The cinematic screen and novels are often ablaze with heroes rushing in to save the day. But, what does it take to be a real-life hero?
Situated at Newcastle Mall is the South African National Blood Services (SANBS). An organisation dedicated to saving lives, one pint of blood at a time.
What is so important about donating blood?
From the day human life is conceived, blood fulfils a life giving and nurturing role. As the fluid of growth, transporting nourishment from digestion and hormones from glands throughout the body, blood is needed to ensure you lead a healthy life,
It even transports disease fighting substances to the tissue and body waste to the kidneys. As it contains living cells, blood is alive, and it cannot be manufactured like medications. Which is why healthy donors are needed.
If not for blood donors, life-saving medical treatment for children with life threatening anaemia, trauma victims, women with pregnancy related complications, organ transplants, bone marrow transplants, complicated surgical procedures and cancer treatments would not be possible.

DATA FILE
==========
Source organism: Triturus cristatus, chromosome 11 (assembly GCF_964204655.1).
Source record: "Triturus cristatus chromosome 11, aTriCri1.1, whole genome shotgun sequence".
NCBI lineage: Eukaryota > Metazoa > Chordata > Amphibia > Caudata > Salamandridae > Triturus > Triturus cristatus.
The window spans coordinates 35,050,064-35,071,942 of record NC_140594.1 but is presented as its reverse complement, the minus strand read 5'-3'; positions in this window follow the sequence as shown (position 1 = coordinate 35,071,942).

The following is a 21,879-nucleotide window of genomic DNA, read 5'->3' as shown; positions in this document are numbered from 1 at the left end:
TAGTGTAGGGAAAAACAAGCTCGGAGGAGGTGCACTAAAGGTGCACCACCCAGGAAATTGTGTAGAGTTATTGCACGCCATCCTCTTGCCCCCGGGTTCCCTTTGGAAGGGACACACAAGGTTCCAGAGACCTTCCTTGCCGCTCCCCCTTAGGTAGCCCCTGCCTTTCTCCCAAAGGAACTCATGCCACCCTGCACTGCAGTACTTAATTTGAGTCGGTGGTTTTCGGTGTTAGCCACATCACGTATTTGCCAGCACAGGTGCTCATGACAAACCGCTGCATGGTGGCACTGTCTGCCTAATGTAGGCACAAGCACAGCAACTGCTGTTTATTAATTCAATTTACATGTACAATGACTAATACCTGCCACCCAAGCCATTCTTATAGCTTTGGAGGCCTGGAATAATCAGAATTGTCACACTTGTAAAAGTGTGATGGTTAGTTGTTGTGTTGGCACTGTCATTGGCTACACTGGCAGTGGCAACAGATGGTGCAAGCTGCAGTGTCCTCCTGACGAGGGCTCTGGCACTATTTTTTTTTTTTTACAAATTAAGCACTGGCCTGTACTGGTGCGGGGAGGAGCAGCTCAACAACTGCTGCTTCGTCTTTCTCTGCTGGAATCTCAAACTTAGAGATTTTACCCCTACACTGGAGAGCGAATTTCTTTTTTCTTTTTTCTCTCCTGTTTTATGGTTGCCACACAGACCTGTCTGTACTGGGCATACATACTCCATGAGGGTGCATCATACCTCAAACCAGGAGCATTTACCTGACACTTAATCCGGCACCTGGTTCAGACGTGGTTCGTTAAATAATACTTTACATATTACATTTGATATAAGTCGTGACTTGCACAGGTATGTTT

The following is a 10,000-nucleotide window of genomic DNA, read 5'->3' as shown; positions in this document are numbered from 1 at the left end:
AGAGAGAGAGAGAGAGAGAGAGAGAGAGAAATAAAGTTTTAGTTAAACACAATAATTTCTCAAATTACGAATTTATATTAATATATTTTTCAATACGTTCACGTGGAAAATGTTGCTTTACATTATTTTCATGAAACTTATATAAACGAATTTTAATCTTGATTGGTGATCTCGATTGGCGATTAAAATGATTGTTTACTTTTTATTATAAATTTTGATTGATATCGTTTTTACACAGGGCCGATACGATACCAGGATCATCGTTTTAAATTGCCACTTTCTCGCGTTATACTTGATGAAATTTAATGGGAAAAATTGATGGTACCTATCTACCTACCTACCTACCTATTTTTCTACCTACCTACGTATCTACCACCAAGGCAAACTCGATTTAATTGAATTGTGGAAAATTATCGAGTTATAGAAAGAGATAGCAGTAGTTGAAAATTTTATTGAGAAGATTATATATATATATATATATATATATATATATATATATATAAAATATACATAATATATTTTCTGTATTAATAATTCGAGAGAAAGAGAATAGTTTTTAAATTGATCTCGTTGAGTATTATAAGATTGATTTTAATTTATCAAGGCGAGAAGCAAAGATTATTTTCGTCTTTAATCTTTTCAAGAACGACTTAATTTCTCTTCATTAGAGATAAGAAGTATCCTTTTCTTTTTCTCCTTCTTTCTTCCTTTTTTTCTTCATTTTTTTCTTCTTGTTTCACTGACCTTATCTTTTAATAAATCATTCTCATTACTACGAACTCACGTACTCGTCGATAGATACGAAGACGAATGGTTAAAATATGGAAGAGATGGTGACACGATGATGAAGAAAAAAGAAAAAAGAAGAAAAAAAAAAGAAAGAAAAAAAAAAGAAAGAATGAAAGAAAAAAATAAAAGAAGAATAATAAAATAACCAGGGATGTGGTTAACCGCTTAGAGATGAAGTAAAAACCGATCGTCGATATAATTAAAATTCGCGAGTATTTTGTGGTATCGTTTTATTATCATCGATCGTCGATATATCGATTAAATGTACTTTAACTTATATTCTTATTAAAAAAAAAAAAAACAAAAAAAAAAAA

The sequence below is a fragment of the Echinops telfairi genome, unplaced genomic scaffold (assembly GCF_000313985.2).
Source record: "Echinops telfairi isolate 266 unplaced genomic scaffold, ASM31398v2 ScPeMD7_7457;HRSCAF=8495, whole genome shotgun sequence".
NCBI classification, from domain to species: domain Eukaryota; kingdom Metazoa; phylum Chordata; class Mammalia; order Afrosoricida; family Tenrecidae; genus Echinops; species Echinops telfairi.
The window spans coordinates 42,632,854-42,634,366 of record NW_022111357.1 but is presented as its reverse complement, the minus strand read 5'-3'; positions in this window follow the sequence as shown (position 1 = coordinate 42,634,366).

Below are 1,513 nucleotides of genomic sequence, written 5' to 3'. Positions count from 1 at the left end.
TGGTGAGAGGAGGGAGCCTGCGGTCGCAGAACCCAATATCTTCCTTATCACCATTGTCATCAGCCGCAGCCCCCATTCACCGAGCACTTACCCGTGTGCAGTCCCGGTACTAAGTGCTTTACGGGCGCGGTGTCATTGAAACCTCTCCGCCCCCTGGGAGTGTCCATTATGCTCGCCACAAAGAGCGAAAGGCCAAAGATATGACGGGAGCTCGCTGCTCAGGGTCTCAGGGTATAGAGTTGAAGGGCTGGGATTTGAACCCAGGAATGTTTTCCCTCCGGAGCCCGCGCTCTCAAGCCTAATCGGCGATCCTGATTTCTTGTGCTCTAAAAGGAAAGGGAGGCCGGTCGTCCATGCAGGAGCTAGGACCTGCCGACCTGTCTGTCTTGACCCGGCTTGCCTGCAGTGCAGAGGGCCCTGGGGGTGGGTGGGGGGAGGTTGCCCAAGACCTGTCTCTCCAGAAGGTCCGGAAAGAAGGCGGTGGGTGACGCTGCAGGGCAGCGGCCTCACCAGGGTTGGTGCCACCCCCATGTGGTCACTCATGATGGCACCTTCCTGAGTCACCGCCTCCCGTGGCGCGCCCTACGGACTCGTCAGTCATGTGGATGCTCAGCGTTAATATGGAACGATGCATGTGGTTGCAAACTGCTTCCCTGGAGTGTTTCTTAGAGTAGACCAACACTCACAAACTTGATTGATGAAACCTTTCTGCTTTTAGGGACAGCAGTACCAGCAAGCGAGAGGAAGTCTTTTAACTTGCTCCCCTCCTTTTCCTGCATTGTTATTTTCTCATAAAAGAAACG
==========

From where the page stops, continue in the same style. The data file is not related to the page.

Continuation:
To be a blood donor, you must meet the following minimum criteria:
- Be between the ages of 16 and 65 years old
- You must weigh a minimum of 50kgs
- Be in good health and lead a low risk lifestyle
- You consider your blood safe for transfusion
- You have had a balanced meal within four hours of donating blood
- You have not donated blood in the last 56 days
- Your pulse must be between 50 to 100 regular beats a minute
- Your blood pressure must be below 180 systolic (first number) and below 100 diastolic (second number) (180/100mmHg) and above 100 systolic (first number) and above 60 diastolic (second number) (100/60mmHg).
Previously, your haemoglobin level was supposed to be 12.5g/dL or above. This is no longer the case.
Haemoglobin is the iron-containing oxygen-transport metalloprotein in the red blood cells of almost all vertebrate. Haemoglobin in the blood carries oxygen from the lungs or gills to the rest of the body.
The SANBS now requires these levels to be 13g/dL.
“This means we are going to lose a lot of donors,” says spokesperson for Newcastle SANBS Shavani Sewpaul.
But why are the haemoglobin levels being changed?
Sewpaul says after extensive researching, it was discovered that donor’s iron levels were being depleted. This means, in order to ensure donors remained healthy, the SANBS upped the haemoglobin levels.
“We now need the number of donors to increase,” Sewpaul emphasises. This, she says, can be done if regular donors introduce family and friends to donating blood.
As there is a serious need for blood supply, which intensifies during school holidays in March, June, September and December, alongside Easter and the Christmas period, Sewpaul encourages Newcastillians to visit the SANBS at Newcastle Mall.
The office hours are as follows:
Monday, Wednesday and Friday: 9am to 5pm
Tuesday: 9am to 5pm
Saturday: 9am to 3pm.
By donating blood, you can save a life and be a real life superhero by sparing a mere 10 minutes of your time.